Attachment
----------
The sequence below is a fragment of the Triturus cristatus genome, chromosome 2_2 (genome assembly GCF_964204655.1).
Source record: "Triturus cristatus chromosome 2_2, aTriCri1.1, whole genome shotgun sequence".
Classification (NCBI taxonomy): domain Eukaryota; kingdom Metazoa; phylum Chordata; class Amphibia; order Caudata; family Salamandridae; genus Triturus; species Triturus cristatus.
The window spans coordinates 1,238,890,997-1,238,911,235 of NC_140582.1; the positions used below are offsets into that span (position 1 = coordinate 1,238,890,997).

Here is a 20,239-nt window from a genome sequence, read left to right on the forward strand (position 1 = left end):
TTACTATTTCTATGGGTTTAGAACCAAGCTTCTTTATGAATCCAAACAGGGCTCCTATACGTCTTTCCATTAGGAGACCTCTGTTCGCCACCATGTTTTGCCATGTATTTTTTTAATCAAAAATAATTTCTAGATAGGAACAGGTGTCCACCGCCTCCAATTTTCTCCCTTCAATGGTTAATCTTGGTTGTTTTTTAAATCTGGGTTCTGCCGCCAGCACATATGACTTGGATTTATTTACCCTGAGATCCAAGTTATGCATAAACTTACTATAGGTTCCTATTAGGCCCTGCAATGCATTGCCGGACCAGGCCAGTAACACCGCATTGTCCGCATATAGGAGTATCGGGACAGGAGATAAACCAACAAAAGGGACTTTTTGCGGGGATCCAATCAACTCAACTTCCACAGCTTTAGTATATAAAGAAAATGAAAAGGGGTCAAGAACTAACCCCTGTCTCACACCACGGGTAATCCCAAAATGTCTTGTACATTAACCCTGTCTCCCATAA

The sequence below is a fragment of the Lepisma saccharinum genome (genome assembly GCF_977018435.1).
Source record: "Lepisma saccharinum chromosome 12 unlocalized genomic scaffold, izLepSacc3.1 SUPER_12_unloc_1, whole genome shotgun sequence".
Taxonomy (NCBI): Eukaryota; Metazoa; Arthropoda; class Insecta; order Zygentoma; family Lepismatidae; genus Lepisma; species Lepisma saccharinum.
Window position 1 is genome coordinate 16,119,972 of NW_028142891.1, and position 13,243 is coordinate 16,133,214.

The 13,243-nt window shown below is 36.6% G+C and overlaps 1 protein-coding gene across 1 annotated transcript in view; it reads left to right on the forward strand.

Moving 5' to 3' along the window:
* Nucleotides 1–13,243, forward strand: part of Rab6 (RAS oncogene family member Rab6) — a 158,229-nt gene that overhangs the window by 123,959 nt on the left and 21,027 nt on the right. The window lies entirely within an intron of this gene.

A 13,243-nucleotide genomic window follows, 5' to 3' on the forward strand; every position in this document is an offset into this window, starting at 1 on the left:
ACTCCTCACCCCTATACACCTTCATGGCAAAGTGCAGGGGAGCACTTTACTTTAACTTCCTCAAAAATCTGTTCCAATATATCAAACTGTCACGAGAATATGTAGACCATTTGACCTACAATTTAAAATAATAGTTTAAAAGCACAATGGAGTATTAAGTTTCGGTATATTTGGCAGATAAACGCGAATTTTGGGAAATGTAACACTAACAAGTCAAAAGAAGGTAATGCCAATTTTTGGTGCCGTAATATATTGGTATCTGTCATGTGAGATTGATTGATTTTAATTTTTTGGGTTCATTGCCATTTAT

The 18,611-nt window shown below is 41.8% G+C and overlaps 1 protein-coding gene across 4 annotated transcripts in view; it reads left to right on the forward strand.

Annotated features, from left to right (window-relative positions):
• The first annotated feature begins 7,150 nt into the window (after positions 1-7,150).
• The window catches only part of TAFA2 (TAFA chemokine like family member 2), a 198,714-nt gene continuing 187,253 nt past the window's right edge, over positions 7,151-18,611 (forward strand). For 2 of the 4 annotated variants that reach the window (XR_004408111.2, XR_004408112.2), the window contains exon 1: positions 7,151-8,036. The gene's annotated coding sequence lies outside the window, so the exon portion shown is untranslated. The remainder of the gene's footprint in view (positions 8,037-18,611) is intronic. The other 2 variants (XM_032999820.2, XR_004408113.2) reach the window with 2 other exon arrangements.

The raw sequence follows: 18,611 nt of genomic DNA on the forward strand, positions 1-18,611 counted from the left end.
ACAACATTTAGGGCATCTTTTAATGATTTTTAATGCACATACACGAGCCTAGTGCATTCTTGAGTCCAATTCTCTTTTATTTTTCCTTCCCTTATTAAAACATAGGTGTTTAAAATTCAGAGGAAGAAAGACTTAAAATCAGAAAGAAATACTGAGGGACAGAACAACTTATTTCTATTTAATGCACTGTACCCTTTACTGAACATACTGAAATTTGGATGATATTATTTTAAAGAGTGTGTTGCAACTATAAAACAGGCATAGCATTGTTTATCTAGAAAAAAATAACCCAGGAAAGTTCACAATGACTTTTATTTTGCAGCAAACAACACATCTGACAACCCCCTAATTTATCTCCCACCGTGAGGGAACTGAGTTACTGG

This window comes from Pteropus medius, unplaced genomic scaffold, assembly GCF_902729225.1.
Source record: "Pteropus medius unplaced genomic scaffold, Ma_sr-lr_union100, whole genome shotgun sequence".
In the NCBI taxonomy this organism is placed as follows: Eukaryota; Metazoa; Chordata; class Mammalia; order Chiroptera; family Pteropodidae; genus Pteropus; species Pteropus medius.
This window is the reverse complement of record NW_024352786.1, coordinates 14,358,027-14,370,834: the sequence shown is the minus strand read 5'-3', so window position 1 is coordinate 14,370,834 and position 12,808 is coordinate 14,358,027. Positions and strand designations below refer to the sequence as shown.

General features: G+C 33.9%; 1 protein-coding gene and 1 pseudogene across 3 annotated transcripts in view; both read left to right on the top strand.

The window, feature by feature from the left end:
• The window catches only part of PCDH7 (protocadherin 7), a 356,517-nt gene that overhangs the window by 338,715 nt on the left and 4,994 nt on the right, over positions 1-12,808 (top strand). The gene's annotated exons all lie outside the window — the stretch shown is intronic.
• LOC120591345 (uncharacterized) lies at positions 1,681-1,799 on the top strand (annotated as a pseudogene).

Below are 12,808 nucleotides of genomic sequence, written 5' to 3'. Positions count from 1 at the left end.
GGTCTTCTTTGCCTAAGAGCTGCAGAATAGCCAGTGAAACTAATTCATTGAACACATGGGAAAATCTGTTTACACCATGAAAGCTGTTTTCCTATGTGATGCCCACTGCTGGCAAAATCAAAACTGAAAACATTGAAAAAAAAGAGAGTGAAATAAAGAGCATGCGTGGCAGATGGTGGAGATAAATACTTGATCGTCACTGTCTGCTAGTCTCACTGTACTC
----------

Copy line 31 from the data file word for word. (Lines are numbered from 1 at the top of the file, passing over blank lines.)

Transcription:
GGTCTTCTTTGCCTAAGAGCTGCAGAATAGCCAGTGAAACTAATTCATTGAACACATGGGAAAATCTGTTTACACCATGAAAGCTGTTTTCCTATGTGATGCCCACTGCTGGCAAAATCAAAACTGAAAACATTGAAAAAAAAGAGAGTGAAATAAAGAGCATGCGTGGCAGATGGTGGAGATAAATACTTGATCGTCACTGTCTGCTAGTCTCACTGTACTC